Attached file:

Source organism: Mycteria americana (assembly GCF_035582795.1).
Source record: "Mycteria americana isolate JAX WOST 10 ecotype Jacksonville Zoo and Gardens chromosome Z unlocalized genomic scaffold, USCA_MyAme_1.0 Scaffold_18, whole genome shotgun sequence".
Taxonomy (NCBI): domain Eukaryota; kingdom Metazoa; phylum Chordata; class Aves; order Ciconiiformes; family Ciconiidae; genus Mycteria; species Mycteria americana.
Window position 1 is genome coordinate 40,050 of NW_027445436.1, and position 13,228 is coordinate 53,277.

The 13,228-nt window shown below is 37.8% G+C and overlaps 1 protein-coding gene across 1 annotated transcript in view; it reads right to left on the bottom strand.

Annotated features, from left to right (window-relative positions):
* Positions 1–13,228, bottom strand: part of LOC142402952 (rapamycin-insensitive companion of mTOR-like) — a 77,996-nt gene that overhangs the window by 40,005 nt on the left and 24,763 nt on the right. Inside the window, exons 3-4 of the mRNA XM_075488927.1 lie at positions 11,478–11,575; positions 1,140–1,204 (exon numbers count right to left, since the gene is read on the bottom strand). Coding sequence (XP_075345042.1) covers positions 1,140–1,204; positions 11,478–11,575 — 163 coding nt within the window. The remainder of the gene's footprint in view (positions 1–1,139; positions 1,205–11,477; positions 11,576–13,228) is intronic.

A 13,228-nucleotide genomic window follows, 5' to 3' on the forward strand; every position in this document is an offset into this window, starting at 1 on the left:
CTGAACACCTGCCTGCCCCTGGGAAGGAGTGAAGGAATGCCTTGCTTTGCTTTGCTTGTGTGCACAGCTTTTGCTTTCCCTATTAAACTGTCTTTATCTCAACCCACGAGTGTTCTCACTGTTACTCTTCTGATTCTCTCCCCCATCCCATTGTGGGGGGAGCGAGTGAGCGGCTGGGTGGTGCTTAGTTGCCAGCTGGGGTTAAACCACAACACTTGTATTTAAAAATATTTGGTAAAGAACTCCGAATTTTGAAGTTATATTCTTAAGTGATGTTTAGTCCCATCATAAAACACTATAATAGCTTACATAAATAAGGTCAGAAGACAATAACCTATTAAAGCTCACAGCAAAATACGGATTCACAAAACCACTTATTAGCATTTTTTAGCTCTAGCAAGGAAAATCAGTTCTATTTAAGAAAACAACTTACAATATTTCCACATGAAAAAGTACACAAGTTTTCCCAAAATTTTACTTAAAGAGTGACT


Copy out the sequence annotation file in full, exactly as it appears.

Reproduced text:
Source organism: Mycteria americana (assembly GCF_035582795.1).
Source record: "Mycteria americana isolate JAX WOST 10 ecotype Jacksonville Zoo and Gardens chromosome Z unlocalized genomic scaffold, USCA_MyAme_1.0 Scaffold_18, whole genome shotgun sequence".
Taxonomy (NCBI): domain Eukaryota; kingdom Metazoa; phylum Chordata; class Aves; order Ciconiiformes; family Ciconiidae; genus Mycteria; species Mycteria americana.
Window position 1 is genome coordinate 40,050 of NW_027445436.1, and position 13,228 is coordinate 53,277.

The 13,228-nt window shown below is 37.8% G+C and overlaps 1 protein-coding gene across 1 annotated transcript in view; it reads right to left on the bottom strand.

Annotated features, from left to right (window-relative positions):
* Positions 1–13,228, bottom strand: part of LOC142402952 (rapamycin-insensitive companion of mTOR-like) — a 77,996-nt gene that overhangs the window by 40,005 nt on the left and 24,763 nt on the right. Inside the window, exons 3-4 of the mRNA XM_075488927.1 lie at positions 11,478–11,575; positions 1,140–1,204 (exon numbers count right to left, since the gene is read on the bottom strand). Coding sequence (XP_075345042.1) covers positions 1,140–1,204; positions 11,478–11,575 — 163 coding nt within the window. The remainder of the gene's footprint in view (positions 1–1,139; positions 1,205–11,477; positions 11,576–13,228) is intronic.

A 13,228-nucleotide genomic window follows, 5' to 3' on the forward strand; every position in this document is an offset into this window, starting at 1 on the left:
CTGAACACCTGCCTGCCCCTGGGAAGGAGTGAAGGAATGCCTTGCTTTGCTTTGCTTGTGTGCACAGCTTTTGCTTTCCCTATTAAACTGTCTTTATCTCAACCCACGAGTGTTCTCACTGTTACTCTTCTGATTCTCTCCCCCATCCCATTGTGGGGGGAGCGAGTGAGCGGCTGGGTGGTGCTTAGTTGCCAGCTGGGGTTAAACCACAACACTTGTATTTAAAAATATTTGGTAAAGAACTCCGAATTTTGAAGTTATATTCTTAAGTGATGTTTAGTCCCATCATAAAACACTATAATAGCTTACATAAATAAGGTCAGAAGACAATAACCTATTAAAGCTCACAGCAAAATACGGATTCACAAAACCACTTATTAGCATTTTTTAGCTCTAGCAAGGAAAATCAGTTCTATTTAAGAAAACAACTTACAATATTTCCACATGAAAAAGTACACAAGTTTTCCCAAAATTTTACTTAAAGAGTGACT